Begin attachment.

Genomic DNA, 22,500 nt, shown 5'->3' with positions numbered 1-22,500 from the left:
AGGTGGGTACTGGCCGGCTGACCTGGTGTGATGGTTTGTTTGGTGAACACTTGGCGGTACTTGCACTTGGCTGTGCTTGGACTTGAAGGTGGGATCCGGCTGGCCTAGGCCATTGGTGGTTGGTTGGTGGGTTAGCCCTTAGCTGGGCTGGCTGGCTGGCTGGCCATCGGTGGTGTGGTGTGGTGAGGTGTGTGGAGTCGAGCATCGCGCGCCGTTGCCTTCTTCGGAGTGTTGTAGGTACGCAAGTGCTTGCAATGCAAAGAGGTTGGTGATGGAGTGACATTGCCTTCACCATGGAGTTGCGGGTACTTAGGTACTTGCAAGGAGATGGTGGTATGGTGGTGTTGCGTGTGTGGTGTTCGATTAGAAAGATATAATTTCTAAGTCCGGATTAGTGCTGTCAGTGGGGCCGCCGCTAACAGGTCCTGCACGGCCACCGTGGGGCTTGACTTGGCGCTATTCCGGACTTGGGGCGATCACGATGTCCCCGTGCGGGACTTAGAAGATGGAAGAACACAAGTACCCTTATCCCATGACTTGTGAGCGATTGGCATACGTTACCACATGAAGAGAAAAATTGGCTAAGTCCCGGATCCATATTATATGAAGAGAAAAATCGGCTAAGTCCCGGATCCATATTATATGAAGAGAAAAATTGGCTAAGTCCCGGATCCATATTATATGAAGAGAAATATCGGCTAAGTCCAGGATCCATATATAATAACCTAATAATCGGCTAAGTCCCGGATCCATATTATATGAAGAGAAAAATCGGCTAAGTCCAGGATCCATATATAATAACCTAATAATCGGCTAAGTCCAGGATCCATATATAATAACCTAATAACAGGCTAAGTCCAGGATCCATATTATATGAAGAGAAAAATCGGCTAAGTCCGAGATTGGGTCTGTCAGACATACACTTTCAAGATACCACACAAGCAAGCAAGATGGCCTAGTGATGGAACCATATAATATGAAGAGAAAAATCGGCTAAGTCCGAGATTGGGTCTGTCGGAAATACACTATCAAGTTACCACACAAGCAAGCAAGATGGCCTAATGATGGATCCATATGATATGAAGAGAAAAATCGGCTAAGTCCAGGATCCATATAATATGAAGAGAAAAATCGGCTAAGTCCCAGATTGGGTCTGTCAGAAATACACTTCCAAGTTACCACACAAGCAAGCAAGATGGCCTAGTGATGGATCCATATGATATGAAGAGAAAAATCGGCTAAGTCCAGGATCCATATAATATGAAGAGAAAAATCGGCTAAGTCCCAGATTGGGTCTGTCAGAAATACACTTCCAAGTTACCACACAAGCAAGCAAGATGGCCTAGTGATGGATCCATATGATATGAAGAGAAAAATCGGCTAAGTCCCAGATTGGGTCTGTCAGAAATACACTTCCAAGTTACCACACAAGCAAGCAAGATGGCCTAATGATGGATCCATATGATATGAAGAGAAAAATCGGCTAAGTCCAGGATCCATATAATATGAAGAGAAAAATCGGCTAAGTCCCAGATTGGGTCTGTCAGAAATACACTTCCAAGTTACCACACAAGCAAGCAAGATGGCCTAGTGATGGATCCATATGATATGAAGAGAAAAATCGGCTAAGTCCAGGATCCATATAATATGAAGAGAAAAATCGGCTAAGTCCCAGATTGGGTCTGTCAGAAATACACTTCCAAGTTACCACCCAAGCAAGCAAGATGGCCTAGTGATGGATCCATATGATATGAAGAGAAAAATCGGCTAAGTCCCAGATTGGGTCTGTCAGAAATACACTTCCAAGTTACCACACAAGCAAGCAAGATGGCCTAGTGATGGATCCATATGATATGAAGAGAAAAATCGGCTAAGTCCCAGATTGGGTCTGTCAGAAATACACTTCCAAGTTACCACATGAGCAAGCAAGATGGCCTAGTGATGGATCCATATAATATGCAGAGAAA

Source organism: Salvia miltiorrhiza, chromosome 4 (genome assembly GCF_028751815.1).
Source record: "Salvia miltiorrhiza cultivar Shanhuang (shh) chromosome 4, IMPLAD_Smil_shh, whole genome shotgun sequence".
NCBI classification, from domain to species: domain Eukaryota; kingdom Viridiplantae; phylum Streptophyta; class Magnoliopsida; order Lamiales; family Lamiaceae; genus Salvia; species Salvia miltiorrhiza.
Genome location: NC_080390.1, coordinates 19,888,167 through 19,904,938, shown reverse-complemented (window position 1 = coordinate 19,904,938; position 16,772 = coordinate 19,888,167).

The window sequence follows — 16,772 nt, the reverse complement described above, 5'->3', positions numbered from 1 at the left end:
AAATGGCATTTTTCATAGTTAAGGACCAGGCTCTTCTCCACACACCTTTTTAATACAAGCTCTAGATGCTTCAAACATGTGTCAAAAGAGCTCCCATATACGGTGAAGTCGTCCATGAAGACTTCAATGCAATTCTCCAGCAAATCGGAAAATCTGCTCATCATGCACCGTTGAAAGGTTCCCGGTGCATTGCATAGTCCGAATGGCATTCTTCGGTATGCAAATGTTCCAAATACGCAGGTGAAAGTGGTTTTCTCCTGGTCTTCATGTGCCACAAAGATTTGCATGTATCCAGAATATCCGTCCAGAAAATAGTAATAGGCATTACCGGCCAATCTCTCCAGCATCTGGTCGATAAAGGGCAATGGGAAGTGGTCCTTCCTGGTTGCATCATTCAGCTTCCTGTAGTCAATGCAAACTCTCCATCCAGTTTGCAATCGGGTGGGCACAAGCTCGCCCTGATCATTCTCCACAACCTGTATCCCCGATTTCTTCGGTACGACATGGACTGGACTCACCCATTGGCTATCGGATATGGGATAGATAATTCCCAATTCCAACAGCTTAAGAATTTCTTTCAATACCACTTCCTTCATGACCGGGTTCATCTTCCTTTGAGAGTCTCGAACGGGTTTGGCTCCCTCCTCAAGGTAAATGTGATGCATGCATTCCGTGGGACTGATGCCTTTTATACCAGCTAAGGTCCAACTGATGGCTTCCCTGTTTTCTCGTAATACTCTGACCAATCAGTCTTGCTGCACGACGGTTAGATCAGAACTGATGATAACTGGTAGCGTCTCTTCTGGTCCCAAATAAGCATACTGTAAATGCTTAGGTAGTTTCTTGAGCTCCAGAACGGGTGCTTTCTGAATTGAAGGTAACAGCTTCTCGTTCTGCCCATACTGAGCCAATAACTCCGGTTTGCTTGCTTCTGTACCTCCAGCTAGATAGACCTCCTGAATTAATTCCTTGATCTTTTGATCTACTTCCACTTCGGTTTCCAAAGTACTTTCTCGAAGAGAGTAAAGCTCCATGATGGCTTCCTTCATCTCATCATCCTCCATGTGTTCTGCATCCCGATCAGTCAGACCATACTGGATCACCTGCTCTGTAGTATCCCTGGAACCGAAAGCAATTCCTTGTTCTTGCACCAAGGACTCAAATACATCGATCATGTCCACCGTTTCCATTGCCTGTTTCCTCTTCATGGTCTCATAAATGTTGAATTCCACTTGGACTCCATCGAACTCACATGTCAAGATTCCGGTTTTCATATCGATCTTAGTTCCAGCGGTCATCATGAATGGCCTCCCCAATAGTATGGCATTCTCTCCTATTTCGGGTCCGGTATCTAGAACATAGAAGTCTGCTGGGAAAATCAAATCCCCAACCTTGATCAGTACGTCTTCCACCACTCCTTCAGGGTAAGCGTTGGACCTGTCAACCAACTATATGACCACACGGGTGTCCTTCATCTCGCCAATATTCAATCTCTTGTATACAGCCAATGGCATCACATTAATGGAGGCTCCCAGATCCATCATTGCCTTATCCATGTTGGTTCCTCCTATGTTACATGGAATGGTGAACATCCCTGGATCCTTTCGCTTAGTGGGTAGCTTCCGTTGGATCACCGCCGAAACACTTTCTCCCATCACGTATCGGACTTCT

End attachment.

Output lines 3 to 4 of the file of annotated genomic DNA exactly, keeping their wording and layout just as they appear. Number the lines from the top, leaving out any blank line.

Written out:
Source organism: Salvia miltiorrhiza, chromosome 4 (genome assembly GCF_028751815.1).
Source record: "Salvia miltiorrhiza cultivar Shanhuang (shh) chromosome 4, IMPLAD_Smil_shh, whole genome shotgun sequence".